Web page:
29. The $100 voucher was more than enough, demanding more is just selfish. A restaurant would replace it or at most replace it and not charge you but you’d still pay for other things you order. I hope they decide not to get give her the voucher or anything else since she has gone public to try and force them to offer more.

  30. “Am I being too demanding to ask for something more? ”
    YES! How greedy can you get? Shit happens, no one was hurt (or could have been) and what harm was really done? None. Get a grip, take their very generous offer a voucher (which is definitely too much for the non-incident that ocurred) and shut up already.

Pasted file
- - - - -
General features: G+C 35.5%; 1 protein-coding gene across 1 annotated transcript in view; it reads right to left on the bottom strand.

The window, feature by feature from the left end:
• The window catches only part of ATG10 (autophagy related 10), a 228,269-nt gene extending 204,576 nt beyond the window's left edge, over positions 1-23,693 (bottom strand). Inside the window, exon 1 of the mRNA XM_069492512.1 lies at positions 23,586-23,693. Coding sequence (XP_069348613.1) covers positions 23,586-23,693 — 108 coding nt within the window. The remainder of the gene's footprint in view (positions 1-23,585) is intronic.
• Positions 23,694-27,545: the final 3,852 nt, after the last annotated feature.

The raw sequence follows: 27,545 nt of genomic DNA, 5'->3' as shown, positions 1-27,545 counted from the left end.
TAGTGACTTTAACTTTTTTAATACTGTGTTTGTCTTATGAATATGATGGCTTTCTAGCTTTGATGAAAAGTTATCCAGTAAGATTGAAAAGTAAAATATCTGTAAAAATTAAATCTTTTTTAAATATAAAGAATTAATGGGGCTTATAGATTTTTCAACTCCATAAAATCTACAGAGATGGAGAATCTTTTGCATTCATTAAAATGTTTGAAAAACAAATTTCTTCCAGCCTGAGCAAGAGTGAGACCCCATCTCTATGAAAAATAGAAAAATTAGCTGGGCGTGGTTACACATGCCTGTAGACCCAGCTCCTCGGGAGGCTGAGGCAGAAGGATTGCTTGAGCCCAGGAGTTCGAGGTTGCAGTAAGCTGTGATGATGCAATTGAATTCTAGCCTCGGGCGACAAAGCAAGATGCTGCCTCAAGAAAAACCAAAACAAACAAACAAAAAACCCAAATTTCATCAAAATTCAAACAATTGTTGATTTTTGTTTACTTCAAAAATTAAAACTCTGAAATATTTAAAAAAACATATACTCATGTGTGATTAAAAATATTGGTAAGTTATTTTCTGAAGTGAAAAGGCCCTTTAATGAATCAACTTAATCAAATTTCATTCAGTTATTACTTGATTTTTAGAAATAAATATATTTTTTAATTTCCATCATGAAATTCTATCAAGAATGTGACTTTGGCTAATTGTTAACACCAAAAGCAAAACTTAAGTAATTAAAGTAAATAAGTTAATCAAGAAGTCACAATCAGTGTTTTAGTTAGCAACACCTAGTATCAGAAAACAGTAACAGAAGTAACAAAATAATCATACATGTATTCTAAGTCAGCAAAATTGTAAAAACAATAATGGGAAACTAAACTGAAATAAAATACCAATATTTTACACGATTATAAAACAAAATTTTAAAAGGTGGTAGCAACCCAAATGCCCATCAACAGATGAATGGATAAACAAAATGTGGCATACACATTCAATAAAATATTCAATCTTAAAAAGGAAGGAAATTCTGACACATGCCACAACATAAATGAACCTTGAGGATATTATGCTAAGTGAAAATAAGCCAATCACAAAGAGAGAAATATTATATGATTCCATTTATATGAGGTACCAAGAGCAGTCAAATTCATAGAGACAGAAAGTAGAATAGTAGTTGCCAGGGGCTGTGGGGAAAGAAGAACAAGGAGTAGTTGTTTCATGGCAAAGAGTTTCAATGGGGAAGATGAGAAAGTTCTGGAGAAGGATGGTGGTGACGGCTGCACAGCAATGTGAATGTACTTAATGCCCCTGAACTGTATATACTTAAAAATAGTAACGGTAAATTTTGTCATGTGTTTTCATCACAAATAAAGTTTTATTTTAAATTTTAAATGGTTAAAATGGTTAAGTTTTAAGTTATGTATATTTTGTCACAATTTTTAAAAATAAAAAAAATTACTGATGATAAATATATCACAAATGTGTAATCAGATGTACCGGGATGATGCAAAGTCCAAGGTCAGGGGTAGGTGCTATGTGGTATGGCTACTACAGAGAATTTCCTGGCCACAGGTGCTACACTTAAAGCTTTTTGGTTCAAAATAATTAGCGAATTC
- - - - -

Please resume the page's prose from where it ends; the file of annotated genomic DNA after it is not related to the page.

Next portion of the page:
31. If I encounter the same situation, I would contact Cathay Pacific to resolve the issue, and leave the task of demanding something from Qantas to Cathay Pacific instead of doing it myself.

  32. $100 is fine. It’s just a worm. Had she found a finger or a syringe in her salad or a racial epithet on her coffee cup, then we’re talking serious compensation…

  33. A few points~
    1. The salad was not lettuce; it was wild rocket/aragula.
    2. The offending wildlife was a worm, not a ‘bug’; two vastly different things (bugs generally have wings),
    3. If the menu description did not mention this item it should not have been there,
    4. The salad, being wild rocket, would not have been densely plated and the worm should have been easily spotted during preparation,
    5. I doubt the lounge manager would have been able to offer much more than a profuse apology, and replace the dish with something else, and suggest contacting Qantas Customer Care if the diner wished to pursue the matter further.